Print 14 comment(s) - last by porkpie.. on Mar 3 at 3:43 PM

The Department of Defense has once again decided to support social networking, but with a few rules

The Pentagon has allowed U.S. military personnel to begin using Facebook, MySpace, Twitter, and other popular social networking services.

The new government-issued rules offer guidelines for "safe and effective use of internet-based capabilities," and includes support for Google Apps, Wiki pages, blogs, YouTube, and other popular Web 2.0 apps.

Access to gambling, hate-crime sites, pornography, and other questionable content is still prohibited, the government said.

"This directive recognizes the importance of balancing appropriate security measures while maximizing the capabilities afforded by 21st century Internet tools," said William J. Lynn III, Deputy Defense Secretary, who was responsible for signing the new DOD policy.  

The DOD has had some difficult experiences with social media, and it remained even more confusing since each branch had their own rules regarding social networking.  Social media can be used to easily and quickly reach out to colleagues, other military members, and friends and family -- but DOD officials expect to create new rules to explain basic rules and guidelines for employees and military members.  

If necessary, commanders are allowed to restrict online access if there is a significant bandwidth constraint or operational security issue.  There are still different ways this decision could come back to haunt the DOD, but with even more recruiters and government agencies using social media, now may be the best time to adapt.

The Pentagon recently lifted its internal ban on flash drives, even though the military has been very strict about the use of flash drives on all DOD computers.  Last February, a New Zealand man purchased an MP3 player from a second-hand store that contained U.S. military data, including troop deployments and personal information of troops.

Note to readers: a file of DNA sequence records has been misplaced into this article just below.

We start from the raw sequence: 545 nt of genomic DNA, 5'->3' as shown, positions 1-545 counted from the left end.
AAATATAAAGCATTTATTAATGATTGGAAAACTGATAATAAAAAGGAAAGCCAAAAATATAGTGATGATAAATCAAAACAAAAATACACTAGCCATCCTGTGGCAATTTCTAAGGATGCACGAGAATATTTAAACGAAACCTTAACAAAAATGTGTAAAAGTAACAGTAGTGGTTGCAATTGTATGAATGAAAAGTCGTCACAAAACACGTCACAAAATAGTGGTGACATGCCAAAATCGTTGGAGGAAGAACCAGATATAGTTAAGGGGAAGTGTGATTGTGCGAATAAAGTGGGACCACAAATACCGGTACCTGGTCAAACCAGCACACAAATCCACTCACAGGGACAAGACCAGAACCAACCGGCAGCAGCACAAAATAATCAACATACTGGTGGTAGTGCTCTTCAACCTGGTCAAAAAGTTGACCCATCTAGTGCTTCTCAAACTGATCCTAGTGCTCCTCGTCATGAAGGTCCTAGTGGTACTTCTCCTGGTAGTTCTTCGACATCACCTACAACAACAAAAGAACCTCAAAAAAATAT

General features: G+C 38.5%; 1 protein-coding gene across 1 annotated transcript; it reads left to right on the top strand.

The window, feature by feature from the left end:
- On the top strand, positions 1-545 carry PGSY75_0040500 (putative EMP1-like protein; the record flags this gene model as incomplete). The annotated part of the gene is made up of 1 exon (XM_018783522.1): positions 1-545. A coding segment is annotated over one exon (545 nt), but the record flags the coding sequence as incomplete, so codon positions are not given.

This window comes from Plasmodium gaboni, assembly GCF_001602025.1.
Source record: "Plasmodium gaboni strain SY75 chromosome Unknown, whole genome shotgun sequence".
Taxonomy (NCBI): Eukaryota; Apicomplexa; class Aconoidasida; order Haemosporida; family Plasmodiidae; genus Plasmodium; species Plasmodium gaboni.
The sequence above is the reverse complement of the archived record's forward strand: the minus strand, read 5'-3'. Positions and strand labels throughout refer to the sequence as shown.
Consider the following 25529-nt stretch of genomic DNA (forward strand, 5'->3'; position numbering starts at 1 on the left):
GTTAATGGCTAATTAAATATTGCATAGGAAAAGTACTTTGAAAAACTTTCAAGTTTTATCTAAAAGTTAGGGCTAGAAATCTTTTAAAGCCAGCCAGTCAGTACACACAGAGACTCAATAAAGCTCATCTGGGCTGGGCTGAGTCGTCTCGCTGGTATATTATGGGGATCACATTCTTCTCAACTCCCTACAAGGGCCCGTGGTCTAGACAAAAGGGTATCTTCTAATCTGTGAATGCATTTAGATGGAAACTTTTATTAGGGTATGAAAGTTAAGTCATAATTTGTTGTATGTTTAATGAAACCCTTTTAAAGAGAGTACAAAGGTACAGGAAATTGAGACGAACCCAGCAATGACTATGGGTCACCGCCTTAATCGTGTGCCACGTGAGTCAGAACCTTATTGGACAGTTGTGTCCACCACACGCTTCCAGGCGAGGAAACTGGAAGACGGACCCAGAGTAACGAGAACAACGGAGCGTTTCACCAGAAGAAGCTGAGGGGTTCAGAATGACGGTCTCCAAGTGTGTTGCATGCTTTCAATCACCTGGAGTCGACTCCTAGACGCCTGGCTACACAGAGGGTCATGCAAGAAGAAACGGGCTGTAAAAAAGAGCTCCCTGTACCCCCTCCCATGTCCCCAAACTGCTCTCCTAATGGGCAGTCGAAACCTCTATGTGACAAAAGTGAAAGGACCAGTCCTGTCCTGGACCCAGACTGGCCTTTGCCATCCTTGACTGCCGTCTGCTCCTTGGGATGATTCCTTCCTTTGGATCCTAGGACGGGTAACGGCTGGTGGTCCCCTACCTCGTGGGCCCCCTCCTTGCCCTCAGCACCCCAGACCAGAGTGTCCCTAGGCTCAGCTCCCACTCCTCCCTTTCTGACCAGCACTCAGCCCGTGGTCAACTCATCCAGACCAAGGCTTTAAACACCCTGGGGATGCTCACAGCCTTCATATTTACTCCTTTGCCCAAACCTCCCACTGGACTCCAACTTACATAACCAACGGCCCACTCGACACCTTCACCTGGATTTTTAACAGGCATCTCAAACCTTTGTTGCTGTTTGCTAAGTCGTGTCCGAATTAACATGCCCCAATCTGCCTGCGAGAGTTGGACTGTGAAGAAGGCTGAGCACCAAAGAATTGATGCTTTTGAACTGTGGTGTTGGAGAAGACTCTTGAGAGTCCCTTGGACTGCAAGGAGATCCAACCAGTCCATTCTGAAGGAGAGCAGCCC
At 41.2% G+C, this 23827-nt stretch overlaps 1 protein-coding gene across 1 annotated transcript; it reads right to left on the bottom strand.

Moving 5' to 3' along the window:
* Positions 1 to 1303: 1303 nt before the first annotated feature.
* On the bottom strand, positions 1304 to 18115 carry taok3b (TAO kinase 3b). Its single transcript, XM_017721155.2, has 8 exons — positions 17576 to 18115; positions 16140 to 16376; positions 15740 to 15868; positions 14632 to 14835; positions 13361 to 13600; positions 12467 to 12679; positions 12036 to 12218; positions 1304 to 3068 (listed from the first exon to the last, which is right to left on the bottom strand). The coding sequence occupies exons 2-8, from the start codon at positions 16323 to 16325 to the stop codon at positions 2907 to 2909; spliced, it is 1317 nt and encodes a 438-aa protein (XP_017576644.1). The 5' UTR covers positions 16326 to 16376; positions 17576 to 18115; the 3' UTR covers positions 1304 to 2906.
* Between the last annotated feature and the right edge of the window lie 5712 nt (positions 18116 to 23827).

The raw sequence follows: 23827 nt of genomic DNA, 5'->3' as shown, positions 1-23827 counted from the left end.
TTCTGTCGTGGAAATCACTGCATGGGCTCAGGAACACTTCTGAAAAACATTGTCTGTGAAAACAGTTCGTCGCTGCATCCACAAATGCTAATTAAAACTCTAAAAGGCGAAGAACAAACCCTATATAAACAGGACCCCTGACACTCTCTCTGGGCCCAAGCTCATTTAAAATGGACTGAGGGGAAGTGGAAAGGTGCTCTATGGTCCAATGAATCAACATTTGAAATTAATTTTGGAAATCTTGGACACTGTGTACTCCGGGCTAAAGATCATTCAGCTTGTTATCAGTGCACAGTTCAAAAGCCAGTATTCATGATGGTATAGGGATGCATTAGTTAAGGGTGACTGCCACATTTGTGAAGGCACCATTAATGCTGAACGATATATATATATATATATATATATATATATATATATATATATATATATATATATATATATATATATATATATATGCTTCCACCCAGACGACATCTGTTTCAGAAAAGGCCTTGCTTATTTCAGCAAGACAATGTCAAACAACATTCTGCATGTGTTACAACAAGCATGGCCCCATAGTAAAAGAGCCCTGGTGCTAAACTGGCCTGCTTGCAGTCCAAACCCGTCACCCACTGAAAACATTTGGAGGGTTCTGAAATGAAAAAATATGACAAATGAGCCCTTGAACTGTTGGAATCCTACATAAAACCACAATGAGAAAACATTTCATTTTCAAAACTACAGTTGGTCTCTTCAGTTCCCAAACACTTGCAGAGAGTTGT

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Stupid Idea
By afkrotch on 3/2/2010 6:34:00 PM , Rating: 5
I saw when this first came out and thought it was the dumbest idea ever. I can understand twitter, but Facebook. Myspace. That's just asking for trouble.
Pretty much the same info, but they include a link to the directive.

RE: Stupid Idea
By Reclaimer77 on 3/2/2010 7:14:13 PM , Rating: 4
What would be even more stupid is believing they could actually regulate hundreds of thousands of employees use of network sites. A ban you can't enforce isn't really a ban now is it ?

RE: Stupid Idea
By Souka on 3/2/2010 7:31:30 PM , Rating: 2
Can't wait for those pentagon babes self-shooting pictures... ;)

RE: Stupid Idea
By insanity2 on 3/2/2010 7:43:49 PM , Rating: 4
Trust a military member, they can and do enforce what pages you can and can't go to. I have no access to Mafia Wars, Farmville, and all the other apps on Facebook while still being allowed to use the main Facebook functions. I am sure the same applies to the other social apps as well. What you post is being scrutinized as well. You are always being monitored by somebody.

RE: Stupid Idea
By IvanAndreevich on 3/2/2010 8:12:33 PM , Rating: 3
Why not? Block the domains. That would be enough for almost everyone. The ones who use proxy are a very small percentage of the employees, and they would be violating the rules.

They can go ahead an access whatever they want from their 3G/mobile devices, as that's not really a risk to the intranet.

RE: Stupid Idea